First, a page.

Sanctions imposed on Russia for invading Ukraine caused the rouble to plummet on Monday but as it dropped the value of cryptocurrencies including Bitcoin and Ethereum shot up.
Unlike the global financial system where central authorities can prevent Vladimir Putin’s regime from accessing the Kremlin’s foreign reserves, and Russian banks from using the SWIFT payments network, there are no technical means to block Russia and its oligarchs trading cryptocurrencies.
That doesn’t mean that unregulated cryptocurrencies provide a loophole for the country’s institutions and oligarchs, just that the enforcement mechanisms used by financial institutions to monitor transactions aren’t always available. Laws requiring cryptocurrency exchanges to verify their customers’ identities still apply in all jurisdictions where the sanctions have been issued.
Caroline Malcolm, the head of international public policy for Chainalysis, said: “As with the traditional financial system, Russia can leverage cryptocurrency to evade the sanctions that are being put in place in response to their invasion of Ukraine. And as in the traditional financial system, the cryptocurrency ecosystem can put measures in place to identify transactions from identified sanctioned entities.”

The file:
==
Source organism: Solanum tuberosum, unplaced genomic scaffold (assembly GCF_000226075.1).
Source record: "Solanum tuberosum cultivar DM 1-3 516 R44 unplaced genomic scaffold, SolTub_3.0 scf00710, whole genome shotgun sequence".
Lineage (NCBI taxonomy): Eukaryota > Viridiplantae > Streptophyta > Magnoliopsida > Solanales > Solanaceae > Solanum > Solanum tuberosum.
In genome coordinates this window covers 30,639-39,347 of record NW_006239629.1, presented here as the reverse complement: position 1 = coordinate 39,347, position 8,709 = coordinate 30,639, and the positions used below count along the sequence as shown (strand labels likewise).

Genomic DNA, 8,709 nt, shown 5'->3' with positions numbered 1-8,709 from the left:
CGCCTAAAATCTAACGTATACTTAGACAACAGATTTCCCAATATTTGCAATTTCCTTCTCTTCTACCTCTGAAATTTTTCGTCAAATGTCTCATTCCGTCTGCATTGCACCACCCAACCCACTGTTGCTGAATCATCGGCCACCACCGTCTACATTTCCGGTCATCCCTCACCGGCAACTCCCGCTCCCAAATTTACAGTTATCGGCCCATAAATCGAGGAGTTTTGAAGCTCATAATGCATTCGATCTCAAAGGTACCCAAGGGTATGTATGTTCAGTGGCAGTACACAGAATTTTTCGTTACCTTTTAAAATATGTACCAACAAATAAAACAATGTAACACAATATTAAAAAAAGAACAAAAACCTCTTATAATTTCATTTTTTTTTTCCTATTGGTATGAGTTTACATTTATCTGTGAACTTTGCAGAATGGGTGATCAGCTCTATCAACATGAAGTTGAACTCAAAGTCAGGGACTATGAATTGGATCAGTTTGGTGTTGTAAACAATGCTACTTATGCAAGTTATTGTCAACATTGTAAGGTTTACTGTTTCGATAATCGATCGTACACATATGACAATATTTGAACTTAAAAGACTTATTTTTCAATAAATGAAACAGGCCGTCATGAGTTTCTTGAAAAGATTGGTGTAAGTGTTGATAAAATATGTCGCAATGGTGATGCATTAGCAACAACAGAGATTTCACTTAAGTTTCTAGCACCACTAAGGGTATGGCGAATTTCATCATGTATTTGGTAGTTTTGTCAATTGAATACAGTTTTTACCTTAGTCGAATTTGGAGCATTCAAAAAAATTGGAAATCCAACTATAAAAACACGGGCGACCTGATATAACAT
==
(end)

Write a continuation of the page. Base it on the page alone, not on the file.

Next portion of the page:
Cryptocurrency not ideal for the ultra-rich
But for the volumes of trading that Russia would need to weather the sanctions covering $643bn in international reserves, there simply isn’t enough cryptocurrency available – and the volumes would be impossible to transfer covertly as the blockchain is, by design, a public ledger of all transactions.
Instead, as the country faces potential hyperinflation, the rise for Bitcoin and Ethereum is more likely to be caused by Russian citizens (rather than the government and oligarchs) looking to move their roubles into other currencies, or very possibly due to speculation from others about Russians doing so.
Update and correction: After ruble and hryvnia denominated tx vol fell Fri & Sat, RUB vols shot up again & have…